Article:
Thursday 25th September – Monday 29th 2015

What did I know about Holland beforehand?   Edam cheese is like chewing a cold hot-water bottle.   Clogs are the most uncomfortable footwear in the history of footwear. Polder, canals, dykes, windmills: Dutch interiors, Vermeer, Frans Hals, Rembrandt, Van Gogh, Escher: the Concertgebouw, Bernard Haitink, Andre Rieu: Erasmus, Spinoza: Johan Cruyff, Ruud Gullit (and lots more): Richard Krajicek, Betty Stove, Tom Okker: Tasman, (the only explorer in a colonial power?) Paul Verhoeven, Rutger Hauer (but where other screen directors and actors?) Fanny Blankers-Koen (other Olympic athletes?)… where novelists, poets, statesmen, classical soloists?   They’re all there but I’ve never heard of them. flyer

45 years ago Anthea and I were in Athens on our way back from Libya.   We decided to leave because she was visibly pregnant and we preferred the NHS rather than what was on offer in newly revolutionised Libya where so many foreign medical staff had left.   We had dined in the Plaka and were strolling back to the hotel when I spotted a tempting-looking bar down some steps.   I suggested looking in for a quick brandy … Anthea stuck to orange juice.   The steps lent on to a cellar- bar divided into several cubicles.   We took seats near the entrance and, as I sipped my brandy, I heard murmured conversation and occasional giggles coming from the cubicles and my eye was caught by two flimsily dressed young women reclining on a staircase leading upwards.   I turned to Anthea: ‘I’m sorry about this, my love, but we seem to be in a brothel’.   The only man in Athens to turn up in a brothel with his heavily pregnant wife.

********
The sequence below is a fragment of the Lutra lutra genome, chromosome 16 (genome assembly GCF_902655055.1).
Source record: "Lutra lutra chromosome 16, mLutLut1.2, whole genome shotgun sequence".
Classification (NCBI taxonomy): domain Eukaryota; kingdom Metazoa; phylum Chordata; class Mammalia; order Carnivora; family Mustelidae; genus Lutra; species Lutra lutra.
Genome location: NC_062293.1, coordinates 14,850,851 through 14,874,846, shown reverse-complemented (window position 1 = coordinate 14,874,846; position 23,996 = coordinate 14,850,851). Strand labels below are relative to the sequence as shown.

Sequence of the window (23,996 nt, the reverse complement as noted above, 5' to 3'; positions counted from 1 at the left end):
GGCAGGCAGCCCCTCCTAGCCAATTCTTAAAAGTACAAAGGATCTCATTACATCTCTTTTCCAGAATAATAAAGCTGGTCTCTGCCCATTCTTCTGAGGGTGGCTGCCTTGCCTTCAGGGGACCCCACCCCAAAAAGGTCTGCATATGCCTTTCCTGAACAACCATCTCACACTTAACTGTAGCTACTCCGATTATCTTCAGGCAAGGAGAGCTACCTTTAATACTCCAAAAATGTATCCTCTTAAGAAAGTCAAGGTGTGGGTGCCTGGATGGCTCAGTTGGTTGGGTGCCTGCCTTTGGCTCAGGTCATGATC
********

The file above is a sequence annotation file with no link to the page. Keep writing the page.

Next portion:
But I’d had earlier experience of prostitutes as an undergraduate.   I was working as a waiter in the roughest pub in Leeds.   A snug was always occupied by prostitutes and men used me as a pimp: ‘There’s half a crown for you and here’s some money for whatever that woman over there wants’.   ‘The one in red?’   ‘God no … who do you think I am?   The one in green.’   ‘Ah yes … of course, sir.’   I had a passing acquaintance with one of the younger ones … just to say ‘Hello’ to.   She had an interesting face and it occurred to me that a chat with her … not as a client … would provide me with an aspect of my education undreamed of by the philosophy department at Leeds University.   She didn’t work on Sundays so I asked her if she’d like to meet me for a coffee in the nearby café, Sunday ,three o’clock. … no funny business.   She readily agreed.   I got there early and waited.   And waited.   The only man in Leeds ever to be turned down by a prostitute.